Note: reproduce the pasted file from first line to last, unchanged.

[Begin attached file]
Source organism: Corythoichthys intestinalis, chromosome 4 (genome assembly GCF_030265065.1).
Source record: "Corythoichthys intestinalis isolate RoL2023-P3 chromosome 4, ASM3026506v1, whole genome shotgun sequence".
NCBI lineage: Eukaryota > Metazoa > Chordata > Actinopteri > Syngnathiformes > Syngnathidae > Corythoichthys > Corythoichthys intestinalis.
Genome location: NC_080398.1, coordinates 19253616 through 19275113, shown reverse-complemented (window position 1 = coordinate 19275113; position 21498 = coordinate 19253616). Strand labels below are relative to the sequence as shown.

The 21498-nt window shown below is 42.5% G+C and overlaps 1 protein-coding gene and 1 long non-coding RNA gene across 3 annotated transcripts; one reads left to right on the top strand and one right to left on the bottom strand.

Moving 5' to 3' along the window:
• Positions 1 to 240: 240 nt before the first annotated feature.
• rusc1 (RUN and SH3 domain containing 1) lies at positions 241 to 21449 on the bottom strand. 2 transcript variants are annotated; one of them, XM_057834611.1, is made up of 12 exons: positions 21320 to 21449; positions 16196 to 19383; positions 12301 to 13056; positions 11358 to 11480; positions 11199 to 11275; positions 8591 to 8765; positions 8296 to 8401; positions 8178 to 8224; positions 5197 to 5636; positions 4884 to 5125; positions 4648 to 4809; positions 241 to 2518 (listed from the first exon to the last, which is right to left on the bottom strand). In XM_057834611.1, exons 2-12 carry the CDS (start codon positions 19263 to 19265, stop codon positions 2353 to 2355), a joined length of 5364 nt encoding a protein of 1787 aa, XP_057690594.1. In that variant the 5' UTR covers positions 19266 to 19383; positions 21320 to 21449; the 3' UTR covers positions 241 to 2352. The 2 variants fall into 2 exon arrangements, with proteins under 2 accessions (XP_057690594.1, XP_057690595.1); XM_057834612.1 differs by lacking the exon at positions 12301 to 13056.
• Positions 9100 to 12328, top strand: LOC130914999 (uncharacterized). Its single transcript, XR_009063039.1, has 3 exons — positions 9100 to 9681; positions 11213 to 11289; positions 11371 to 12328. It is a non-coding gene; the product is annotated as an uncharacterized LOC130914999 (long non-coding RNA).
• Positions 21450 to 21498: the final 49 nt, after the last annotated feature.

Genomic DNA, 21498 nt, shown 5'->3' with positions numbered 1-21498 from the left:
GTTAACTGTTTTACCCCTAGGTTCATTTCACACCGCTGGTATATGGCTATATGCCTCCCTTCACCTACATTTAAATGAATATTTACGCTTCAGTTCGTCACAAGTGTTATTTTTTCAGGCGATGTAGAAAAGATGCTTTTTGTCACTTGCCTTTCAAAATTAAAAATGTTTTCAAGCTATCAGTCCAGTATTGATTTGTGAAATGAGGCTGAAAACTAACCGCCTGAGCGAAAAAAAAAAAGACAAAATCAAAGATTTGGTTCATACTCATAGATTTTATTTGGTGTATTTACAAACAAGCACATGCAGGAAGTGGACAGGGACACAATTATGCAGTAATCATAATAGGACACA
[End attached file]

Source organism: Corythoichthys intestinalis, chromosome 4 (genome assembly GCF_030265065.1).
Source record: "Corythoichthys intestinalis isolate RoL2023-P3 chromosome 4, ASM3026506v1, whole genome shotgun sequence".
NCBI lineage: Eukaryota > Metazoa > Chordata > Actinopteri > Syngnathiformes > Syngnathidae > Corythoichthys > Corythoichthys intestinalis.
Genome location: NC_080398.1, coordinates 19253616 through 19275113, shown reverse-complemented (window position 1 = coordinate 19275113; position 21498 = coordinate 19253616). Strand labels below are relative to the sequence as shown.

The 21498-nt window shown below is 42.5% G+C and overlaps 1 protein-coding gene and 1 long non-coding RNA gene across 3 annotated transcripts; one reads left to right on the top strand and one right to left on the bottom strand.

Moving 5' to 3' along the window:
• Positions 1 to 240: 240 nt before the first annotated feature.
• rusc1 (RUN and SH3 domain containing 1) lies at positions 241 to 21449 on the bottom strand. 2 transcript variants are annotated; one of them, XM_057834611.1, is made up of 12 exons: positions 21320 to 21449; positions 16196 to 19383; positions 12301 to 13056; positions 11358 to 11480; positions 11199 to 11275; positions 8591 to 8765; positions 8296 to 8401; positions 8178 to 8224; positions 5197 to 5636; positions 4884 to 5125; positions 4648 to 4809; positions 241 to 2518 (listed from the first exon to the last, which is right to left on the bottom strand). In XM_057834611.1, exons 2-12 carry the CDS (start codon positions 19263 to 19265, stop codon positions 2353 to 2355), a joined length of 5364 nt encoding a protein of 1787 aa, XP_057690594.1. In that variant the 5' UTR covers positions 19266 to 19383; positions 21320 to 21449; the 3' UTR covers positions 241 to 2352. The 2 variants fall into 2 exon arrangements, with proteins under 2 accessions (XP_057690594.1, XP_057690595.1); XM_057834612.1 differs by lacking the exon at positions 12301 to 13056.
• Positions 9100 to 12328, top strand: LOC130914999 (uncharacterized). Its single transcript, XR_009063039.1, has 3 exons — positions 9100 to 9681; positions 11213 to 11289; positions 11371 to 12328. It is a non-coding gene; the product is annotated as an uncharacterized LOC130914999 (long non-coding RNA).
• Positions 21450 to 21498: the final 49 nt, after the last annotated feature.

Genomic DNA, 21498 nt, shown 5'->3' with positions numbered 1-21498 from the left:
GTTAACTGTTTTACCCCTAGGTTCATTTCACACCGCTGGTATATGGCTATATGCCTCCCTTCACCTACATTTAAATGAATATTTACGCTTCAGTTCGTCACAAGTGTTATTTTTTCAGGCGATGTAGAAAAGATGCTTTTTGTCACTTGCCTTTCAAAATTAAAAATGTTTTCAAGCTATCAGTCCAGTATTGATTTGTGAAATGAGGCTGAAAACTAACCGCCTGAGCGAAAAAAAAAAAGACAAAATCAAAGATTTGGTTCATACTCATAGATTTTATTTGGTGTATTTACAAACAAGCACATGCAGGAAGTGGACAGGGACACAATTATGCAGTAATCATAATAGGACACA